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Why isn't cos(22.5°) = 2/√5?

  1. Dec 21, 2014 #1
    I've never really learned any trigonometry and I'm wondering if someone could tell me where I'm going wrong here.

    My reasoning is this:

    The hypotenuse of a 1,1,√2 right triangle is at a 45° angle to its base.

    Halving that angle should require that the base leg be doubled if the height leg is kept at 1, giving the new triangle lengths of 1,2,√5

    The cosine is adjacent/hypotenuse which would be 2/√5, yet calculators give a different answer. Why is this?
  2. jcsd
  3. Dec 21, 2014 #2


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    Your mistake is in thinking that a 1, 2, sqrt(5) triangle has one angle 22.5 degrees.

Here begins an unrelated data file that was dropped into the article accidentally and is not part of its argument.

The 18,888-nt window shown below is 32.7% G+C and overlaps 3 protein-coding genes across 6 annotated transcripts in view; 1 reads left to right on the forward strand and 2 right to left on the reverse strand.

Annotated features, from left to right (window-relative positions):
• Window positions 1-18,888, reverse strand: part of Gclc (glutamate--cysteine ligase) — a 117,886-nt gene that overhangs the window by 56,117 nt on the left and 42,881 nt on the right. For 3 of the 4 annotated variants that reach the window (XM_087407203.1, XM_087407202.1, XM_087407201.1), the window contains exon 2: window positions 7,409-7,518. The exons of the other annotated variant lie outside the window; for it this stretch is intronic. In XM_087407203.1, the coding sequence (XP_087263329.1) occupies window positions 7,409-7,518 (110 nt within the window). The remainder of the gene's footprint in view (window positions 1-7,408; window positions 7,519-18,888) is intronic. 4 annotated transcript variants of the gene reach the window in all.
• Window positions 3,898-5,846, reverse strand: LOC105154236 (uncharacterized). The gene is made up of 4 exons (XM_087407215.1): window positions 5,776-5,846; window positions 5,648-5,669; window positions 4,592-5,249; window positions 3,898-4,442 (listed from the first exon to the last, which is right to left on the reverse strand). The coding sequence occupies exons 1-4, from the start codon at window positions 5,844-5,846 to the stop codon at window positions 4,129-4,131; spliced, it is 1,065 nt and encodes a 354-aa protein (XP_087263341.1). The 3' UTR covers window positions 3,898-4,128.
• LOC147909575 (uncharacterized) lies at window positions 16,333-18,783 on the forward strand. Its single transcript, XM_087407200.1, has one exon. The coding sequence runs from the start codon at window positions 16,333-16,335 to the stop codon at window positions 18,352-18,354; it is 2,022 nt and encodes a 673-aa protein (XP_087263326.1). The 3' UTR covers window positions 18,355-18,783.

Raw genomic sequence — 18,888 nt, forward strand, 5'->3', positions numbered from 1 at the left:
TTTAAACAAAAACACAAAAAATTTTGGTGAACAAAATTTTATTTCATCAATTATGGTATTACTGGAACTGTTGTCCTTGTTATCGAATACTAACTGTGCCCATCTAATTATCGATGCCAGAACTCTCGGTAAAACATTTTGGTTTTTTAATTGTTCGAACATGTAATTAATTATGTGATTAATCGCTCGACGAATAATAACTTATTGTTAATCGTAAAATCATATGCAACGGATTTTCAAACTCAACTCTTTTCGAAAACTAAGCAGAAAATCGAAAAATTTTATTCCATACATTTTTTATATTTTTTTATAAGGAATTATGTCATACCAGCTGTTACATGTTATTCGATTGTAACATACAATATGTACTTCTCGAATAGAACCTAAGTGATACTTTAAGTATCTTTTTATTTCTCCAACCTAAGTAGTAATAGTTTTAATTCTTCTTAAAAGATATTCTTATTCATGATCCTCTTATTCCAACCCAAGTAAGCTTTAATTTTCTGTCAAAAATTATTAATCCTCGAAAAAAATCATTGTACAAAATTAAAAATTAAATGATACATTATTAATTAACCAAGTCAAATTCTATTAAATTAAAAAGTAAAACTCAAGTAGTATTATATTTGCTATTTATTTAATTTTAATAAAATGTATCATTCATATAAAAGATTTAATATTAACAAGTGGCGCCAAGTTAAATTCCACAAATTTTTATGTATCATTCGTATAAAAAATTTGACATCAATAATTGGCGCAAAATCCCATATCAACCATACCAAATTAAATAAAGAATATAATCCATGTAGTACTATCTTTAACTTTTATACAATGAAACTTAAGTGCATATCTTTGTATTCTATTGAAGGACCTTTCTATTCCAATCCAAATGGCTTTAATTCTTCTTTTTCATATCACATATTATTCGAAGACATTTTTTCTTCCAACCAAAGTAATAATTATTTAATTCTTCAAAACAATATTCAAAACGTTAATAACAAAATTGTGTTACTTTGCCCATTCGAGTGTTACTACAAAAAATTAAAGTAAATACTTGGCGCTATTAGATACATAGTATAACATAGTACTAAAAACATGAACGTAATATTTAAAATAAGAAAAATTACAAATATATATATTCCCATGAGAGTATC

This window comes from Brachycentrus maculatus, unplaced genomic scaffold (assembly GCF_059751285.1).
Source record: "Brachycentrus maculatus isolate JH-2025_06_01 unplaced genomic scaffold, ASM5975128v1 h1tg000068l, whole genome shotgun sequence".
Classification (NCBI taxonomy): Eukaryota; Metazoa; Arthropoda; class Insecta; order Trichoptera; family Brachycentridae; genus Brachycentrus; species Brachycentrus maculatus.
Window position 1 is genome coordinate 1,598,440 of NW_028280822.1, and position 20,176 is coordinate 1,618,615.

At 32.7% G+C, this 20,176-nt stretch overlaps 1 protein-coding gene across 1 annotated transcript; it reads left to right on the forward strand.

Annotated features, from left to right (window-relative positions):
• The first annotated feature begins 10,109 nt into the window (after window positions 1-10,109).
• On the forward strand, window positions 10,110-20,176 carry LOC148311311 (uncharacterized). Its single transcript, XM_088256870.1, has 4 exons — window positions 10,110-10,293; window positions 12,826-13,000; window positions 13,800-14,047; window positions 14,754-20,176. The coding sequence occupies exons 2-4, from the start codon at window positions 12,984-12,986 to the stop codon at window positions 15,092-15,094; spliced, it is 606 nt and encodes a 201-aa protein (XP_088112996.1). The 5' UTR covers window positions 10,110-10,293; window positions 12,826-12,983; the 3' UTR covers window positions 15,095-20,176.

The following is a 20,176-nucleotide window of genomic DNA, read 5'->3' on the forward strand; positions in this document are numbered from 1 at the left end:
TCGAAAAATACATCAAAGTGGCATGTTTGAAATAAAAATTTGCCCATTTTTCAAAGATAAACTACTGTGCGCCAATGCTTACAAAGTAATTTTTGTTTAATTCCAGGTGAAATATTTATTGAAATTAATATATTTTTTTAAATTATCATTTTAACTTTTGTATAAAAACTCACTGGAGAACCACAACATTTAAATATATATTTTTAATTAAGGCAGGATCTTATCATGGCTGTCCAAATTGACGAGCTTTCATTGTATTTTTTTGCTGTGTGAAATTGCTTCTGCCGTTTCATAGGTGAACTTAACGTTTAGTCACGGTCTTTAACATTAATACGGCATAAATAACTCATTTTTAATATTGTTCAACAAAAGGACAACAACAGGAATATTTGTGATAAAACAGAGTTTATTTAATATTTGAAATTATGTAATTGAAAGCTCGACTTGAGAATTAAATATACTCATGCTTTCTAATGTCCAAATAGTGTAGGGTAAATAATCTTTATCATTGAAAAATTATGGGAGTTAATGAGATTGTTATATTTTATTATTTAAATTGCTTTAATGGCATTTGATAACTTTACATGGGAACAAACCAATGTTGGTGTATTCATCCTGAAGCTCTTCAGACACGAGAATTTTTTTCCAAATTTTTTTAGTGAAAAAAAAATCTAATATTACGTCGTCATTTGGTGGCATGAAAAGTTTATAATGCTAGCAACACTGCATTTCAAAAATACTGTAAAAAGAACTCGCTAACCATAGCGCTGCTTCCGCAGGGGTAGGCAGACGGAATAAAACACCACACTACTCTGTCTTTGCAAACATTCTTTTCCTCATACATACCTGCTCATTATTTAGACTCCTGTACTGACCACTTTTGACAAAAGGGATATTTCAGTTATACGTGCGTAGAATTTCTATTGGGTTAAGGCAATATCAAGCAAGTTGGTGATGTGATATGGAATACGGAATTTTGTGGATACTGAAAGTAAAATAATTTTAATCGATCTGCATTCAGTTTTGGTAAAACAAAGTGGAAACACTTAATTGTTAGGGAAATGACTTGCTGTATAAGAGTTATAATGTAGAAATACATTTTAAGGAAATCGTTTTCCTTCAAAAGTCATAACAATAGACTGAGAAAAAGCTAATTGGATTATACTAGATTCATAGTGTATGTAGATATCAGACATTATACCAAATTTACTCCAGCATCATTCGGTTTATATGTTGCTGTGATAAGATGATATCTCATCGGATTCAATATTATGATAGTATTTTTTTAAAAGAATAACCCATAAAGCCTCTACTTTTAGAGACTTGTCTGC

4. Dec 21, 2014 #3
    So this assumption isn't correct?

    Edit: I see now that it's not but I don't understand why... Seems like it should be

    2nd edit: my problem was that I was equating angle with slope. I like math... Too bad I'm so bad at it! :/
    Last edited: Dec 21, 2014
  5. Dec 22, 2014 #4


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    The relation between angle and slope is

    $$\mathrm{slope}=\dfrac{\mathrm{rise}}{\mathrm{run}}=\dfrac{\Delta y}{\Delta x}=\dfrac{\sin(\theta)}{\cos(\theta)}=\tan(\theta)$$
  6. Dec 23, 2014 #5
    Draw a right angle triangle using protractor,scale,pen or pencil which I just did.By drawing the dimensions of right angle triangle of sides 1,2,## \sqrt 5 ## you will see that the angle made by hypotenuse and base is approximately 26.5° not your 22.5°.So, cos 26.5°= 2/##\sqrt 5## So the calculators were right and you may have made a minute mistake.
  7. Dec 23, 2014 #6
  8. Dec 23, 2014 #7


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